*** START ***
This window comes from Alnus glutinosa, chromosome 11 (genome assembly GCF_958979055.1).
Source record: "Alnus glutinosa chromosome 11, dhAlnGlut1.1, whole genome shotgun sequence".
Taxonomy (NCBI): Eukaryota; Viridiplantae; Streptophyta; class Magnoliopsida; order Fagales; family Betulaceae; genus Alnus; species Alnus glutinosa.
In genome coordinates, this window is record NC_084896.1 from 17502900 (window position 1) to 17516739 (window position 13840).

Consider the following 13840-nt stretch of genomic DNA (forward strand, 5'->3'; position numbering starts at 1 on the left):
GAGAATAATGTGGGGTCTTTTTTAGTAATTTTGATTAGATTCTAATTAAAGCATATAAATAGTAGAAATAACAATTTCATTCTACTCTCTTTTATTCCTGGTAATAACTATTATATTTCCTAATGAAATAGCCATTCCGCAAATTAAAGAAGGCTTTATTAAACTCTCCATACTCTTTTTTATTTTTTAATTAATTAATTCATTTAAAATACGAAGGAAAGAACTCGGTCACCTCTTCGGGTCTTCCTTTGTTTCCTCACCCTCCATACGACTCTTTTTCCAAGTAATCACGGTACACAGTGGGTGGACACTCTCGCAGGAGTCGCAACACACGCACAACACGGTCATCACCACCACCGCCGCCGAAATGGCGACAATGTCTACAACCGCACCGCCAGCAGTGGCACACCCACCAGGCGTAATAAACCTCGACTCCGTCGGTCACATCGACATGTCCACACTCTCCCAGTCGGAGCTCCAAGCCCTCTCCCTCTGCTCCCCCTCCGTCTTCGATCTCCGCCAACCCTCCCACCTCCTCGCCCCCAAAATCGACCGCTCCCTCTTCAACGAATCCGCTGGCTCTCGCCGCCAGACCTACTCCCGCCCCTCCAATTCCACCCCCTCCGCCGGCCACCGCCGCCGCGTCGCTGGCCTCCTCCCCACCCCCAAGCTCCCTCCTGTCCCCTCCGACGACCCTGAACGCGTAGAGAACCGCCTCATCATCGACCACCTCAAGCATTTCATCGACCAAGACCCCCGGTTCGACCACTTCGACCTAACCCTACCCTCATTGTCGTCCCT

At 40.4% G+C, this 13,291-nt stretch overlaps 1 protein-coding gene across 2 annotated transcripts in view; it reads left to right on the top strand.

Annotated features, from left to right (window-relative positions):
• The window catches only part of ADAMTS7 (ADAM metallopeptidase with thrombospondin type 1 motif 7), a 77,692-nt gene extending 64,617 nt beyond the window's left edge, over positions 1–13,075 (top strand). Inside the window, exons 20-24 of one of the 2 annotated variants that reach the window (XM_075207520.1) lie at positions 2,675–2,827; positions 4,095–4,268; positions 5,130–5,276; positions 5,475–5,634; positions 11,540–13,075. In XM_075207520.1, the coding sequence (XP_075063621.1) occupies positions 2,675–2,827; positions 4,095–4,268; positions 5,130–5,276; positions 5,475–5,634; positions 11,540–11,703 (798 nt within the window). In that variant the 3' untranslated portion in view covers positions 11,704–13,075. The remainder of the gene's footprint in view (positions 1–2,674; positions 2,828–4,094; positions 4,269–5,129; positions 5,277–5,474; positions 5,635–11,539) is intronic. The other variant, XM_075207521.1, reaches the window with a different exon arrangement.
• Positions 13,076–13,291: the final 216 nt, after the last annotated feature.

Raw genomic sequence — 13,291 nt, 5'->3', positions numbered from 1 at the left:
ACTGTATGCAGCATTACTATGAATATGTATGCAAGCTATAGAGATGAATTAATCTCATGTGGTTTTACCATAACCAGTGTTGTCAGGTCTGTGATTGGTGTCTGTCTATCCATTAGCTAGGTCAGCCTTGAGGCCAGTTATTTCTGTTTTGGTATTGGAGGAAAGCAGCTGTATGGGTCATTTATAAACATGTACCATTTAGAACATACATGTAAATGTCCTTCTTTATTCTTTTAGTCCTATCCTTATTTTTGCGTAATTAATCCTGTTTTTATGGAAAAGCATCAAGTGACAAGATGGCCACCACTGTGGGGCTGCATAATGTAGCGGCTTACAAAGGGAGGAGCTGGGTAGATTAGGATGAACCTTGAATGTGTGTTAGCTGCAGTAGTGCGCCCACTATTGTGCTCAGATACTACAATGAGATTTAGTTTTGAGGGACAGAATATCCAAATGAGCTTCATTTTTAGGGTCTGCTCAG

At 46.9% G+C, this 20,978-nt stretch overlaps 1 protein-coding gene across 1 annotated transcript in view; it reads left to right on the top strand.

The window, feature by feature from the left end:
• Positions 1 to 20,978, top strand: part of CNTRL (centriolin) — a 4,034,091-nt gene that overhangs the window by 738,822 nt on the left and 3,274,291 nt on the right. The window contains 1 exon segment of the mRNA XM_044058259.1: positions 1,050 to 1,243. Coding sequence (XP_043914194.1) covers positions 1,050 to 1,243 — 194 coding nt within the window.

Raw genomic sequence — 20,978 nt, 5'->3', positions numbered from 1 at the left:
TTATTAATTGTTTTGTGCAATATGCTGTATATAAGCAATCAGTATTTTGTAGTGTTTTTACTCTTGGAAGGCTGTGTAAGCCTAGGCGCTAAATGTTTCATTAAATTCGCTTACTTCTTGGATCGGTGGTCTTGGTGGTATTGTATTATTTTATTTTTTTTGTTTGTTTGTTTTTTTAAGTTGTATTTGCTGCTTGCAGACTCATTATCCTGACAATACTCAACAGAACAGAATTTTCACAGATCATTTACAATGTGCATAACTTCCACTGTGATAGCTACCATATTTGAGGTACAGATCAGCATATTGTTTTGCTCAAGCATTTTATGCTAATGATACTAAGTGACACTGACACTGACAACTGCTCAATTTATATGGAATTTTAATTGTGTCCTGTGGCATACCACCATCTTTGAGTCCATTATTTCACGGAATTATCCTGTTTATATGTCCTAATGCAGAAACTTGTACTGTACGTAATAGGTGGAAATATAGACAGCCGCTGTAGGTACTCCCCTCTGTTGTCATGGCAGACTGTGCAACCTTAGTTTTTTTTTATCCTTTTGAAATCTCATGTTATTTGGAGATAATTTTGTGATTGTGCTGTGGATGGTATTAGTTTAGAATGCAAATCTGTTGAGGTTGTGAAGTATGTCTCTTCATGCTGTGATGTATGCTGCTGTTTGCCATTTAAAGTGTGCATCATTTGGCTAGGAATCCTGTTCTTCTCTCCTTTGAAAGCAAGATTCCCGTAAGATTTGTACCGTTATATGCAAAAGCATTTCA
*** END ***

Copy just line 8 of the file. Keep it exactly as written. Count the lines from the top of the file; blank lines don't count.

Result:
Annotated features, from left to right (window-relative positions):